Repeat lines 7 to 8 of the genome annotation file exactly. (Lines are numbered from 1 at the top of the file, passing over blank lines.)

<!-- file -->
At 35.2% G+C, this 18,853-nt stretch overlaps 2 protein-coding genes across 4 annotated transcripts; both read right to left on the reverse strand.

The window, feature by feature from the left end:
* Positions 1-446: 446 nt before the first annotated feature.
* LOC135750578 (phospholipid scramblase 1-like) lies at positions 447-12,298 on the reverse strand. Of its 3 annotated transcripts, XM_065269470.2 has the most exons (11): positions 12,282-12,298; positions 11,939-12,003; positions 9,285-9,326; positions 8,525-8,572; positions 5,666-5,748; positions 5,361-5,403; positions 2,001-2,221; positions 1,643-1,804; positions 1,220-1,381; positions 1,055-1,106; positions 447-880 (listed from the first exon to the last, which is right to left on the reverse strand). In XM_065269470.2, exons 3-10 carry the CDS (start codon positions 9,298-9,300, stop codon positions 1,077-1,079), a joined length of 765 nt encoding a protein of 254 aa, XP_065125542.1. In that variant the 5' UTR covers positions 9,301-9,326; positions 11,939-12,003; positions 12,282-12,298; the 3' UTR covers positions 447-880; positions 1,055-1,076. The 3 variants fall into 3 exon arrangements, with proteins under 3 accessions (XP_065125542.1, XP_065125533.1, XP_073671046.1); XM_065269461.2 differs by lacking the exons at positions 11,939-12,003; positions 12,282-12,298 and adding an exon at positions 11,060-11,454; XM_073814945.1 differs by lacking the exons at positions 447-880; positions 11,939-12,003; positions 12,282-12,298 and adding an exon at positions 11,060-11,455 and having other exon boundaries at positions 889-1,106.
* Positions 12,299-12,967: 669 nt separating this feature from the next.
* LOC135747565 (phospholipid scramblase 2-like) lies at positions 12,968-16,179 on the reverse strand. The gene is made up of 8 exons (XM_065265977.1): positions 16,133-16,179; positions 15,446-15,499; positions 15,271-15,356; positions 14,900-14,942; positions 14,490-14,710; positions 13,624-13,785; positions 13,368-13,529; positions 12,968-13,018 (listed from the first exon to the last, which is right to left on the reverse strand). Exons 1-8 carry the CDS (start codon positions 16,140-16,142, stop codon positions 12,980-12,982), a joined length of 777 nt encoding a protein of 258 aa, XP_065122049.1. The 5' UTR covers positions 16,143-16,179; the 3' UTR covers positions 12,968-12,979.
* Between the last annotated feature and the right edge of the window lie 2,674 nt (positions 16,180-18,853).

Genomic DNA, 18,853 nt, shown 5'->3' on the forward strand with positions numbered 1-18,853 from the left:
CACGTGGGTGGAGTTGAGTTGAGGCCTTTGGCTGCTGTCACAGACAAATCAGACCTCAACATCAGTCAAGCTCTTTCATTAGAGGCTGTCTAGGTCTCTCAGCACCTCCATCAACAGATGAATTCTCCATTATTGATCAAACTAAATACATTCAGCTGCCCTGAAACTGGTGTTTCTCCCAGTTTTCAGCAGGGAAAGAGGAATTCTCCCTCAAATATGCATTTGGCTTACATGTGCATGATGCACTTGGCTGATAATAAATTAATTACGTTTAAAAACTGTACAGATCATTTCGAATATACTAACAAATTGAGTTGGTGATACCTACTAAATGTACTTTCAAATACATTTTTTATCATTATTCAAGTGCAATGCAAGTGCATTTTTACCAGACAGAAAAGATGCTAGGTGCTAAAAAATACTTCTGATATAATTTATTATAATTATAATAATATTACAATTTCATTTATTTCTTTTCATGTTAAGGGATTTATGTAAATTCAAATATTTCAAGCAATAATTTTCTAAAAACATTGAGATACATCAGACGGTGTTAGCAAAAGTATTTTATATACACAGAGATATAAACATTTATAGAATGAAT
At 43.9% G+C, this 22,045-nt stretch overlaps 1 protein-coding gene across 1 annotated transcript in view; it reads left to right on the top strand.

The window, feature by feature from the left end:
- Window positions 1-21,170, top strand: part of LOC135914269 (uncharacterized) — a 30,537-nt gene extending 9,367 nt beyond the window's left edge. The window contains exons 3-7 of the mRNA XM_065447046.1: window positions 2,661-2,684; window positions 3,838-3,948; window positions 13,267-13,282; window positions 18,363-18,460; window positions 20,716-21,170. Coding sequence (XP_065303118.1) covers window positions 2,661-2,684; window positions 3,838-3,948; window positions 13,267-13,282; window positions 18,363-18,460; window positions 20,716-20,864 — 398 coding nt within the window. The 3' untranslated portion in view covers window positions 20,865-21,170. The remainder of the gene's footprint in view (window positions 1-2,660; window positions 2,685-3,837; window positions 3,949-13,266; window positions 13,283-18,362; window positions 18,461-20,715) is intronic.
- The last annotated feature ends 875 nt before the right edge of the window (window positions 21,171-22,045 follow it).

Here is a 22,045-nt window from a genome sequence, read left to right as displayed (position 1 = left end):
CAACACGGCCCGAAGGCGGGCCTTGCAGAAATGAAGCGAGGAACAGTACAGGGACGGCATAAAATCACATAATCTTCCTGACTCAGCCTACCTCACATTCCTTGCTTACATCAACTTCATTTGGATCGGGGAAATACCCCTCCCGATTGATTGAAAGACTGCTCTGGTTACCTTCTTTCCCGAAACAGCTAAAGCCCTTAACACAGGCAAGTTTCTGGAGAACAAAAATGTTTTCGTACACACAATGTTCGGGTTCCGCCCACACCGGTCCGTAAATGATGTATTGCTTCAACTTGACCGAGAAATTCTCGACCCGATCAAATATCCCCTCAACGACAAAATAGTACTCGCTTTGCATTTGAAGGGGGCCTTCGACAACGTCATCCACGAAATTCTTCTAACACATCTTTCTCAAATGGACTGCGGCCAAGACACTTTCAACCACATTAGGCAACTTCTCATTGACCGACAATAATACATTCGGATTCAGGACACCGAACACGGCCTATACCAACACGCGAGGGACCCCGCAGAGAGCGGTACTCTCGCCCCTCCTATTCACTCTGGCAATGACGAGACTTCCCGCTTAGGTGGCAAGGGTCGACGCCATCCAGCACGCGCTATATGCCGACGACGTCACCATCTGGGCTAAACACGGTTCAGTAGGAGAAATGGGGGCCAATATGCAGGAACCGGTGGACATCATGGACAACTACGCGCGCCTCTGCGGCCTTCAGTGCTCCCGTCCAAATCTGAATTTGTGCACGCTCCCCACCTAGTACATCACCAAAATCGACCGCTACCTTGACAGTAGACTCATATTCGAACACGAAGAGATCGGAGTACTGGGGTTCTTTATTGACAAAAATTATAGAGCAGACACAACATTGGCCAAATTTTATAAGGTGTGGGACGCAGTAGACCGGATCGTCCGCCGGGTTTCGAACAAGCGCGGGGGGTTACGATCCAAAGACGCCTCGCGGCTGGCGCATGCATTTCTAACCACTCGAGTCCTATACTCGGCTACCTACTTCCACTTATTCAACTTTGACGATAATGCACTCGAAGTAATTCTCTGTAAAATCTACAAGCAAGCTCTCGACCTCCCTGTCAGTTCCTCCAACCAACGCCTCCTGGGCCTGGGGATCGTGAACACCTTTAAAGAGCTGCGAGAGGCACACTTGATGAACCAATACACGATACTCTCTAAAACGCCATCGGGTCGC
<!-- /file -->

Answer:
* Between the last annotated feature and the right edge of the window lie 2,674 nt (positions 16,180-18,853).

Genomic DNA, 18,853 nt, shown 5'->3' on the forward strand with positions numbered 1-18,853 from the left: